Discussion in 'General Parenting' started by sweetiegirlz, Oct 27, 2007.

  1. sweetiegirlz

    sweetiegirlz New Member

    So, difficult child got grounded yesterday for being disrespectful, not doing what I told her, and calling me names like retard. etc

    We weren't even 2 days into the consequences which means no friends, no computer, only earned television and extra chores.

    This morning I came home from work. I sat down in front of the computer to blog. A few minutes later difficult child awakes grumpy.

    Her and I start to look at some things on a site together. We laugh and talk and have fun, just the two of us. I figured it was good for her to bond time without easy child around.

    I turned the computer off, and was getting ready to sleep, when difficult child started trying to bargain her way out of her grounding.

    "what am I going to do all day?" she whines....
    "well you need to think about why you are grounded. It's not my job to entertain you"

    HER: (revving up now) she's pacing getting Mad! It's your fault i'm grounded, she announces.

    ME: No it's your being disrespectful etc.....

    HER: Well, what am I supposed to do all day? (she often talks in circles like this) I'm gonna be bored...whine whine.

    By this point she's raising her voice, another of her intimidation tactics.

    the louder she talks the more I whisper. I realize that it can be done, on my part and I'm happy to have control of myself in this way.

    After telling me she hates me and slamming her door. I go to her and explain that mommy is dead tired from nightshift and that she will not keep me awake with her whining and fits.

    I go to my room and not even finished washing up yet when she barges in BAMS on my bathroom door and demands to know where MY eyelash comb is, to comb her eyelashes which are covered with MY mascara, that I told her NOT to put on! (I mean really)

    She's yelling. waking up easy child. I tell her to get out of my room.

    Next minute she barges in again, waking up easy child,

    "I told you, (easy child) never to draw on my dry erase board! You're in trouble if I catch you doing it again I'm gonna slap you!"

    At this point I am boiling mad but I don't lose it. I go to her room and explain to her that if she bothers me again for any reason, she will be dealt with. and that she is to stay in her room all day. PERIOD.

    Well, isolation is what sets difficult child off the most. I no sooner laid down again than I hear this big BAM! against my door. She's screaming now, "I hate you, you're mean and ugly and stupid, and I hate you!"

    I go into her room and smack her twice. She knows I am boiling over but is acting like i just stabbed and shot her. Screaming out of control now. I threaten to call the sherriff on her if shes not willing to calm down. NOW instead of staying just in her room, I make her lie in the bed.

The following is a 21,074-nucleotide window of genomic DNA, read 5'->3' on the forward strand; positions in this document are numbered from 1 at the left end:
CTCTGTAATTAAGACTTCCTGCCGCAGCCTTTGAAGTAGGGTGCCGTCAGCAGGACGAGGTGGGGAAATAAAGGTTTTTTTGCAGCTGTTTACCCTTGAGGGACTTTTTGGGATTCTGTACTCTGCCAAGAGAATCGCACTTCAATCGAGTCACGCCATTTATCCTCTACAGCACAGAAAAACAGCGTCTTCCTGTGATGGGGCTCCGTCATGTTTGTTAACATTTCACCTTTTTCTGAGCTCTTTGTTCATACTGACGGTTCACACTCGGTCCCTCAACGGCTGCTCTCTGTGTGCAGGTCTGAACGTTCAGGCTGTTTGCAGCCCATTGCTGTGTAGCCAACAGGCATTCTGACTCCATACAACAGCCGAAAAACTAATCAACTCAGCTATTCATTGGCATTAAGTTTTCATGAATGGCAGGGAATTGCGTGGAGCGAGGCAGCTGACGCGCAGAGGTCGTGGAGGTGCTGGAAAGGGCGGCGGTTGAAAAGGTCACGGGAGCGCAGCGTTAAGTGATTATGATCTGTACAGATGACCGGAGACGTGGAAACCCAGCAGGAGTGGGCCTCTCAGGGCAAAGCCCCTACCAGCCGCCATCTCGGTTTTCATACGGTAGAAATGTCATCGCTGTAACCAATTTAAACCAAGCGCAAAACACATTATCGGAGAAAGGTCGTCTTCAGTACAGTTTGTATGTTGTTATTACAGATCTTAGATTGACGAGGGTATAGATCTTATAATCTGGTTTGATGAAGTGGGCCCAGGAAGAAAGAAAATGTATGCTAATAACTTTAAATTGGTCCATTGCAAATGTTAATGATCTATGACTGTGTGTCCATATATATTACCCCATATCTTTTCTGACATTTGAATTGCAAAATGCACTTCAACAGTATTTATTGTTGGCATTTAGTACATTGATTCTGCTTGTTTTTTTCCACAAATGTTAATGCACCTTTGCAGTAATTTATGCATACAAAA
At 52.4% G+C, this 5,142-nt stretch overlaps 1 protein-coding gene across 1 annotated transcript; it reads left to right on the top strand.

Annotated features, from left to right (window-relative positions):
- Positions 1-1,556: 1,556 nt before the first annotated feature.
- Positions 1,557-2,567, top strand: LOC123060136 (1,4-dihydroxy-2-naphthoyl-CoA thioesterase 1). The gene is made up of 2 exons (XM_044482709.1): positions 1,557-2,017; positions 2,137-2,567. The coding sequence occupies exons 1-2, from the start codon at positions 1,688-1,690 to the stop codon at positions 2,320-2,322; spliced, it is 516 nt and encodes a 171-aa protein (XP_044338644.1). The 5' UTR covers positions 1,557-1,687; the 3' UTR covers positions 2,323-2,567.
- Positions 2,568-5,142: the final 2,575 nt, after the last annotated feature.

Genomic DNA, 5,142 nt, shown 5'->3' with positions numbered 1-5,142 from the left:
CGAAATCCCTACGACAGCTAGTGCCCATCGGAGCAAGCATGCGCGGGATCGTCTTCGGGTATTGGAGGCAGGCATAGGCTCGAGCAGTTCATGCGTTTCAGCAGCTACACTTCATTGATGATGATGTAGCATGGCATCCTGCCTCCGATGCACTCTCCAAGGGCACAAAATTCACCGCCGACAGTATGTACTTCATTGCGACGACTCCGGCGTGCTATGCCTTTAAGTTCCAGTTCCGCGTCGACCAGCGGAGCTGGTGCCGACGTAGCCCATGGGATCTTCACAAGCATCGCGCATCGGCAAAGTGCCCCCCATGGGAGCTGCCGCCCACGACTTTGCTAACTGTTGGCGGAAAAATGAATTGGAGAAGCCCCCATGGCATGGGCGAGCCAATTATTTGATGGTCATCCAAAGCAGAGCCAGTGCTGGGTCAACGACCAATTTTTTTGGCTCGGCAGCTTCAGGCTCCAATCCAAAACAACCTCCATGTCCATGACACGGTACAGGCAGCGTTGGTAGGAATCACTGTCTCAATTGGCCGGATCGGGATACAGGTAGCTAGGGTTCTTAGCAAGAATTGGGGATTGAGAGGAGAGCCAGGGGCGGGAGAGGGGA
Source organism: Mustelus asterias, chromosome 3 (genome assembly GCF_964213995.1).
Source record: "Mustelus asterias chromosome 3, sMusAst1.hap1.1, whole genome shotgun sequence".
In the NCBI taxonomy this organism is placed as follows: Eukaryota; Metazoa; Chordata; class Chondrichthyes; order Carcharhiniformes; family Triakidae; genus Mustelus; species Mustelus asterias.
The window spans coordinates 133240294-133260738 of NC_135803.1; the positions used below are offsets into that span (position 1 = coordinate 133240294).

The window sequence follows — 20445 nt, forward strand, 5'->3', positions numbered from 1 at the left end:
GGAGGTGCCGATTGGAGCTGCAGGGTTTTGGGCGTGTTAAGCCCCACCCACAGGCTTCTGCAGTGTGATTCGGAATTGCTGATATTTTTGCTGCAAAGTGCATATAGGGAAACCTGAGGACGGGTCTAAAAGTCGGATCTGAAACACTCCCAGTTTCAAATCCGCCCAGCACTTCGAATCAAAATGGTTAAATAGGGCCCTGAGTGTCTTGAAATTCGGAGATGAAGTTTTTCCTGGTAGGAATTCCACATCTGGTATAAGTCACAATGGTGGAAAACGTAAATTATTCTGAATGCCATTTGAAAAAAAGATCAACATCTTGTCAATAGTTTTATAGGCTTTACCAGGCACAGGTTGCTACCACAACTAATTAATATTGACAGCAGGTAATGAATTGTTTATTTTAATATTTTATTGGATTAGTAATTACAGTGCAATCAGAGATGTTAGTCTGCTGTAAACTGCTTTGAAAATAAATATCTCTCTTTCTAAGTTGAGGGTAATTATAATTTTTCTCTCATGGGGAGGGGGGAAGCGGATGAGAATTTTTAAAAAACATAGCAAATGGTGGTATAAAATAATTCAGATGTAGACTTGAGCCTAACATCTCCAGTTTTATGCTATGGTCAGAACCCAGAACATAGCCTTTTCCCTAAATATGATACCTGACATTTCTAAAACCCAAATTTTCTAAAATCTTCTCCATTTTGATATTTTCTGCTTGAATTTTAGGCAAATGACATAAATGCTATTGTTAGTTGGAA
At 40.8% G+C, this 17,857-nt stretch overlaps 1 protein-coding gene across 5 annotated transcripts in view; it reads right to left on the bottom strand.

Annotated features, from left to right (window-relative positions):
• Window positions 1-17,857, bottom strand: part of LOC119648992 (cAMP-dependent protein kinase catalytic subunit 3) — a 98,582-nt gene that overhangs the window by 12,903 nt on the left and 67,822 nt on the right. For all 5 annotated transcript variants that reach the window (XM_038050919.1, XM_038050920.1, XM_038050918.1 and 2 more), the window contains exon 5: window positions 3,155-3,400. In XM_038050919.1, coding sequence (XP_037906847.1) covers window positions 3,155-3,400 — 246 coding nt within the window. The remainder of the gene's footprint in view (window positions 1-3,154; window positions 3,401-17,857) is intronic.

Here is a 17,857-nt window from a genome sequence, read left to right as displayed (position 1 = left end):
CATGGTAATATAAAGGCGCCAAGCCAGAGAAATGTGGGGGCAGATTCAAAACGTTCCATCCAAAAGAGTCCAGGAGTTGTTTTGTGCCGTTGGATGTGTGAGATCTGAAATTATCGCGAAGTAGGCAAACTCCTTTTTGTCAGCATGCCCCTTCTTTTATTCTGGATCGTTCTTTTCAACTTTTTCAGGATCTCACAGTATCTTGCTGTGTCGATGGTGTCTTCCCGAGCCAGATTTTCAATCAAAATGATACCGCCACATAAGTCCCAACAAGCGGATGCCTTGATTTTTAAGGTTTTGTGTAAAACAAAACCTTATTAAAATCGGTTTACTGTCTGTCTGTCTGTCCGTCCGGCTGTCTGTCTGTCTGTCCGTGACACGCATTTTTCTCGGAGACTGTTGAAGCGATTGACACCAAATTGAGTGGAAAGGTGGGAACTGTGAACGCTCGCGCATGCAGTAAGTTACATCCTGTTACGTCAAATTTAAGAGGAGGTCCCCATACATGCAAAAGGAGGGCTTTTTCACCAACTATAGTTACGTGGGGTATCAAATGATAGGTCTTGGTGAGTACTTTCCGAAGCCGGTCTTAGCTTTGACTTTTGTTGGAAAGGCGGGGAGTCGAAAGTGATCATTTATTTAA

I told her that if she bothers me again, I am going to have her azz!

    I lay down next to easy child and soothe her by stroking her hair. difficult child is still raging on and on. Crying, screaming, telling me I hate you and I'm so mean etc.

    I let her cry it out.
    I tell easy child not to get up for a few minutes, her sister needs alone time.
    Eventually she calms down.

    I got to sleep all of 2 hours before difficult child awakens me. Her friend is in the house, and has been in the house while I am sleeping!!! AGAIN. Something I told difficult child over and over again NOOOOOOOO!!!.

    :censored2:? am I gonna go crazy before I can deal with my child's behavior?

    Is the raging and all that part of ODD or just her manipulating me again.
  2. Chele

    Chele New Member

    I don't know much about ODD my 17 year old was just diagnosed with it this year. Still learning. I do know that ADHD and ODD are much of the same but ODD is worse. So, my vote it YES!!!!
    She is raging, telling and having a fit to get you upset. To get attention. They live for the thrill of excitement and getting big reactions from their parents.
    After about two years of this with my son, and I lived in an emotional mess and mad at him 90% of the time, I finally decided that I was not going to give him the satisfaction of getting a rise out of me. Plus, I hated to see how all the drama was affecting my 13 yr old easy child daughter. So, I just made sure that when I grounded him, I always left some additional items to ground him from if and when he started his fits. I changed my whole stratagy on grouding from a week to only a day or night. This was mainly because I couldn't stand being grounded myself and I needed to have leverage to take stuff away. TV, phone, easy child, Cell phone and of course social events. Try reading the book "123 Magic. It really helped us when the behavior got out of control.

    Good luck
  3. timer lady

    timer lady Queen of Hearts

    Grounding, in my humble opinion, is always worse on the parent than on the child. Having said that, your difficult child is 11 y/o, probably 6 or 7 emotionally. If she is to be grounded you may well have to get some activities set out for her in her room.

    Whether it be television (especially if you need sleep after a night shift), game boy, colors, dolls, whatever catches her interest for periods of time.

    If kt or wm were grounded they were grounded at my side. That was the only way it worked. Being grounded at my side meant doing what I needed to do - cleaning the bathroom, sorting, folding laundry, making dinner, dishes, ect.